Boeing seeks $ 10 billion in loans as 737 Max crisis continues

Enlarge / Aircraft Boeing 737 Max.

Boeing aims to borrow $ 10 billion or more to help it weather the 737 Max crisis, CNBC reported today, citing people familiar with the matter.

“The company has secured at least $ 6 billion from the banks so far, people said, and is talking with other lenders for more contributions,” CNBC wrote. Citigroup, Bank of America, Wells Fargo and JPMorgan have already agreed to loan Boeing money.

A Boeing 737 Max crash killed 189 people in October 2018 and another accident killed 159 people in March 2019. The U.S. Federal Aviation Administration and governments around the world have ordered the grounding of the 737 Max after the March crash.

Planes are still grounded as Boeing struggled to fix its flight control software, known as the Maneuver Characteristics Augmentation System (MCAS). The last software problem was reported Friday; Boeing said it was “making the necessary updates and working with the FAA on the submission of this change, and keeping our customers and suppliers informed.”

Boeing’s indebtedness has already grown significantly over the past year. Boeing had $ 20.3 billion in long-term debt as of September 30, 2019, nearly double the $ 10.7 billion in long-term debt it had as of December 31, 2018, according to a Boeing SEC filing. In contrast, Boeing added less than $ 1 billion of long-term debt over the whole of 2017.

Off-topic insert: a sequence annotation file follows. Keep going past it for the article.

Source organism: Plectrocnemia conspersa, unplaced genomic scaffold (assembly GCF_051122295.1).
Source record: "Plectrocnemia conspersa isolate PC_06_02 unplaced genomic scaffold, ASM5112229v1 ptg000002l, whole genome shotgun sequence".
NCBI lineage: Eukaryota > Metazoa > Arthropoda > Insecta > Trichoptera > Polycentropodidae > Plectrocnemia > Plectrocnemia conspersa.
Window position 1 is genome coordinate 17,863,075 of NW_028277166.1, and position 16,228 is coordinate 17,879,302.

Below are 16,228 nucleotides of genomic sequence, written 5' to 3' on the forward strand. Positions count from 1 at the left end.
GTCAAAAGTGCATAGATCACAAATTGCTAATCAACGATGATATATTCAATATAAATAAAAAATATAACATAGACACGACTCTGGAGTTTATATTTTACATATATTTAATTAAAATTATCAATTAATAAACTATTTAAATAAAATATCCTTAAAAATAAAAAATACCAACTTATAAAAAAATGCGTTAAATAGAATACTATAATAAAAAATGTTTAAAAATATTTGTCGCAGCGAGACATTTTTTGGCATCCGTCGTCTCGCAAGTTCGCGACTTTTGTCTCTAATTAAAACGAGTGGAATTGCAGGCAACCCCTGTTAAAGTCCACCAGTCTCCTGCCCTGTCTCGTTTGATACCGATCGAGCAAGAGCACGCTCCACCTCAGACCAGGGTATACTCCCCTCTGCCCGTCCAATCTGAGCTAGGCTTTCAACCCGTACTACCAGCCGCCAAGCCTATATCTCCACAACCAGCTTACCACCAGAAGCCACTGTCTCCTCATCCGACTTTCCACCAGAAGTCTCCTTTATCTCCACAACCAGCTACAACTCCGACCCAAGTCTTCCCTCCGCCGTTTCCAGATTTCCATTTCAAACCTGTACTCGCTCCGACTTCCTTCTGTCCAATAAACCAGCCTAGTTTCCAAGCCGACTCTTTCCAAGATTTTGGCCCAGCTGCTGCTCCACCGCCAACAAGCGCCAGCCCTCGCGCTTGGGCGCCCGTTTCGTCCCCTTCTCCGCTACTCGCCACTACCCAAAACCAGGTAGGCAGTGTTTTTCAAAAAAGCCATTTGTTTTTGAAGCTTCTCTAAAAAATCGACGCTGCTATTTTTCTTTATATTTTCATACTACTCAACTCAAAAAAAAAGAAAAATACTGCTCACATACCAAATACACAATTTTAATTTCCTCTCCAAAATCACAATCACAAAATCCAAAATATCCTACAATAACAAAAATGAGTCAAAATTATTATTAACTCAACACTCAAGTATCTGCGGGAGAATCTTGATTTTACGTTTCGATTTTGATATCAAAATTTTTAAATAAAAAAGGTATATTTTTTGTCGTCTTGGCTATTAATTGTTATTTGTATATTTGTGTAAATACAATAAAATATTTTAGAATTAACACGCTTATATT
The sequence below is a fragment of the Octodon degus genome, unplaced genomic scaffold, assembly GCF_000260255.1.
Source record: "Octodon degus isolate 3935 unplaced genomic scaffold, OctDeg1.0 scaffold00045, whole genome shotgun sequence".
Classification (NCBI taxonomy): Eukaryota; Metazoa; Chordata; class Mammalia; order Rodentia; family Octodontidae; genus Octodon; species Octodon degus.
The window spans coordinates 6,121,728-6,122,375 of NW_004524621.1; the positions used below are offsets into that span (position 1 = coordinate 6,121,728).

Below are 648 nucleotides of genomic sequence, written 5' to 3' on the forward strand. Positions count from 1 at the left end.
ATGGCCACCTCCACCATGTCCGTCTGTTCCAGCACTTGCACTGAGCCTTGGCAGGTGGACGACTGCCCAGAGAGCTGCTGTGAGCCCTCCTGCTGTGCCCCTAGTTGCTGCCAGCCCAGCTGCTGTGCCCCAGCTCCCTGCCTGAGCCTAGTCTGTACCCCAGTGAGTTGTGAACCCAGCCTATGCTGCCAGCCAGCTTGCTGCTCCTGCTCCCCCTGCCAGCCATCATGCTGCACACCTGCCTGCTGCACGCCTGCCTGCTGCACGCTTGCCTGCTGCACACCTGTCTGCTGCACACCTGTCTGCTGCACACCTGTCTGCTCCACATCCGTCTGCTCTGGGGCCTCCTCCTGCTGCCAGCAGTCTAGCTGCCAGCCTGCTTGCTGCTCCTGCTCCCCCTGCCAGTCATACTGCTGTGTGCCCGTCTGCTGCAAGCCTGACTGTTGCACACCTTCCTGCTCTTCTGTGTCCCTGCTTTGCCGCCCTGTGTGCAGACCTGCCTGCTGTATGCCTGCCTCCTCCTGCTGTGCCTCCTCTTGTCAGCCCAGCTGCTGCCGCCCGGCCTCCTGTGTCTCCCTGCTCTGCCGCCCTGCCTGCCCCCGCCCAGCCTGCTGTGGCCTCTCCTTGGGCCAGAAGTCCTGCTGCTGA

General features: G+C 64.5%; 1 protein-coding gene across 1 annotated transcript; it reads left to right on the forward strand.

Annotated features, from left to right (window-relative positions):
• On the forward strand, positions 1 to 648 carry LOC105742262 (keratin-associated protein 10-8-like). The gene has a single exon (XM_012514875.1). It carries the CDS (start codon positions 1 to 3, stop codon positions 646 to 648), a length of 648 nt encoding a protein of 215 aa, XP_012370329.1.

Boeing’s short-term debt and the “current portion of [its] long-term debt “added up to $ 4.4 billion as of Sept. 30. Boeing declined to comment on the $ 10 billion in new debt when contacted by Ars.

Big drop in income

Boeing reported in October Q3 2019 revenue of $ 20 billion, compared to $ 25.1 billion year-on-year. Revenue for the first nine months of 2019 was $ 58.6 billion, down 19% year-on-year. Net income in the third quarter of 2019 was $ 1.2 billion, compared to $ 2.4 billion in the third quarter of 2018.

In July 2019, Boeing announcement an after-tax charge of $ 4.9 billion to cover “potential concessions and other considerations to customers for disruption related to the 737 MAX grounding and associated delivery delays.”

CNBC described Boeing’s planned $ 10 billion loan as a two-year period, deferred edition loan that he “can tap into it later, a decision that may not immediately affect his credit rating like any other type of loan or bond.”

Boeing sacked CEO Dennis Muilenburg in December 2019 and replaced him by the former Chairman of the Board of Directors David Calhoun.

Source link

About Armand Downs

Check Also

26-year-old Kalamazoo man faces federal drug and weapons charges after ‘controlled purchase’ of crack cocaine

KALAMAZOO, MI – A man from Kalamazoo arrested last summer for allegedly threatening to kill …

Leave a Reply

Your email address will not be published. Required fields are marked *